INCLUDE Platform
«Back to questions

Question of the Week 7

Which actors can play a key role in improving the awareness of informal workers’ legal rights?

Reactions (6)

Andrea Floridi and Natascha Wagner - Erasmus University Rotterdam -- Institute of Social Studies
2016-08-23 10:25

Promoting the enforcement of informal workers’ rights needs joint efforts by several actors ranging from the local government to the private sector, from unions to the informal workers themselves including international organizations and NGOs. However, these actors clearly have different priorities and agendas. Therefore implementing informal workers' legal rights requires that the different actors be brought together at the negotiating table. In our opinion, the role of formal workers' union and informal workers’ associations might be ... read more »

Reply to this reaction

Robert-Jan Scheer
2016-08-23 13:26

Are there any political economy analyses on the subject of labor unions and informality? the introduction suggests a potential conflict of interests? What are these conflicts, how do they work out? And how realistic is it to expect them to plat a role for the ‘others’?

Reply to this reaction

Ratna M. Sudarshan
2016-08-23 16:48

Given the dominance of informal employment in countries such as India, formal unions might accept the need to reach out to informal workers. With women workers in the informal economy there are several additional difficulties. Many women work from home, as self-employed or sub-contracted workers, are not fully captured in national labour surveys, and have a weak identity as `workers`. Organising efforts often have to start with responding to women's practical and felt needs, include the familial and the personal, and it is a long and slow journ... read more »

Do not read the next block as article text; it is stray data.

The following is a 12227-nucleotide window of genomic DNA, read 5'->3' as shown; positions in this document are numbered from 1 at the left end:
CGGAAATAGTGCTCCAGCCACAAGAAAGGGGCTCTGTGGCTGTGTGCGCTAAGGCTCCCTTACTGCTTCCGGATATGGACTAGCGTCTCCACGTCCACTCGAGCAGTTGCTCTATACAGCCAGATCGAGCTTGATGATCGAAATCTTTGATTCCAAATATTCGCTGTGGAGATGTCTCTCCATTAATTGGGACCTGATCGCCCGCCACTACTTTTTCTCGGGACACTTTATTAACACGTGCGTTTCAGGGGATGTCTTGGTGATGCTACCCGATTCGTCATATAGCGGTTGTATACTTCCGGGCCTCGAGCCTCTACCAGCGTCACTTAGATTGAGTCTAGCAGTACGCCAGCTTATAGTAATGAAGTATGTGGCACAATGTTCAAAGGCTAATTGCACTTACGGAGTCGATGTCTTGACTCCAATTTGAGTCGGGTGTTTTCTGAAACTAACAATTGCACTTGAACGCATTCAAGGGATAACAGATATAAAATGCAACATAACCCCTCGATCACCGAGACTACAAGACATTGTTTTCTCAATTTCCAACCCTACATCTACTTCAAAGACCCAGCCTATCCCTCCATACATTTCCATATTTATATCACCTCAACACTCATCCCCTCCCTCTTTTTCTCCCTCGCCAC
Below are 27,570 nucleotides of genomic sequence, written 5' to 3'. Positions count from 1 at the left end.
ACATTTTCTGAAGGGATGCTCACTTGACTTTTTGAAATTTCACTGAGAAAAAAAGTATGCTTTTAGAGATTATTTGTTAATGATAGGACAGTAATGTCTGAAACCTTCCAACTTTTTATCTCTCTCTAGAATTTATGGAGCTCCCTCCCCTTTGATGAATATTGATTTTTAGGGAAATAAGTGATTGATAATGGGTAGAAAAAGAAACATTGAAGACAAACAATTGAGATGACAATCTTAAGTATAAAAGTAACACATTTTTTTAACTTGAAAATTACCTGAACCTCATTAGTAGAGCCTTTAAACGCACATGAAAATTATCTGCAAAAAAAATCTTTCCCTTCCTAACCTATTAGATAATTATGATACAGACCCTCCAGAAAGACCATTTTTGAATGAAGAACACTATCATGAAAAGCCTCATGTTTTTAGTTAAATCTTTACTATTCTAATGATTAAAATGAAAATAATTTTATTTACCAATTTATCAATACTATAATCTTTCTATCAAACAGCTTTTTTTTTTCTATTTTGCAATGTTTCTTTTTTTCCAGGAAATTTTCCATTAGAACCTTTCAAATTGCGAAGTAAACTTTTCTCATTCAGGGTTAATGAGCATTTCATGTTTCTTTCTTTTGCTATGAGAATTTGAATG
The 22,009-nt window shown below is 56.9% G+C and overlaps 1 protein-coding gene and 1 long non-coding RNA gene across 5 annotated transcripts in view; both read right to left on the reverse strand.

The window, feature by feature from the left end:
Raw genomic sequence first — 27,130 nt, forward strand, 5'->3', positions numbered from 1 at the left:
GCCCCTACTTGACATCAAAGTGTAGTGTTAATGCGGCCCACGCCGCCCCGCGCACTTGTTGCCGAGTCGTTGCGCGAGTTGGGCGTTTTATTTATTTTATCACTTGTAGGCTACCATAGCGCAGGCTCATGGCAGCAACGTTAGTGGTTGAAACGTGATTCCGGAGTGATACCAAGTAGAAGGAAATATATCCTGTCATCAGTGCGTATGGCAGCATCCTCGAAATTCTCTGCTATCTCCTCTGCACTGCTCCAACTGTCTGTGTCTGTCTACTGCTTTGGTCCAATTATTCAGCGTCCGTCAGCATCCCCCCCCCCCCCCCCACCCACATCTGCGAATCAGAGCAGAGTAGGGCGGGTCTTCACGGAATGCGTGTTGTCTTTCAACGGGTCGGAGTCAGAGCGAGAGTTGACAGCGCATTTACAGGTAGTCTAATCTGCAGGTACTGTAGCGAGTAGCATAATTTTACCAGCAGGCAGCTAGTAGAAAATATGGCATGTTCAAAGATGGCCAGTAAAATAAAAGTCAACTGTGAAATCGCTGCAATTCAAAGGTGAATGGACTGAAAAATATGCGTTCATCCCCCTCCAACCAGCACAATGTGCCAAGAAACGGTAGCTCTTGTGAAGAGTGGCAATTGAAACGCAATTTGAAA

Reply to this reaction

Sofia Trevino - Women in Informal Employment: Globalizing and Organizing
2016-08-24 23:42

It is our (WIEGO’s) belief, supported by extensive research, that the key actors in demanding appropriate legal and policy reforms and the implementation thereof are organizations of informal workers. But to do so effectively, they need support to build their internal capacity for policy analysis, advocacy, and negotiating. They also need external allies – like-minded academics, lawyers, planners, trade unions, and NGOs – to provide relevant data, policy analysis, good practice examples, and technical advice. Also, they need government... read more »

Reply to this reaction

Corrie Roeper - Mondiaal FNV
2016-08-30 14:39

'Informal workers' is a rather general term. It could be about workers who were formally employed, but were dismissed and hired in again as self employed. This has happened on a wide scale in the cleaning sector in Africa. In such a case the unions to which they did belong have a logical role to defend the legal rights of the workers and the employers to recognize these rights. Unfortunately, most employers want informalisation because they want to get rid of (part of) these rights.  It are not only private enterprises applying this informalisa... read more »

Reply to this reaction

Christal O. Spel - University of Helsinki
2016-11-9 16:34

The good intentions behind the question is quite obvious and commendable, however, it tacitly implies the questionable logic that some identifiable agent is not aware of the ‘legal rights of informal workers and making the identified agent aware will lead to or improve the experience of the informal worker (via having that right). Awareness of rights is much less the problem than substantive implementation of such rights. Hence, if we can turn the focus from the ‘problemization’ of ‘awareness’ to the substantive implementation and access, we ca... read more »

Reply to this reaction

Share your answer

Your email address will not be published. Required fields are marked *


Submit your own question

  • This field is for validation purposes and should be left unchanged.

Related from the knowledge base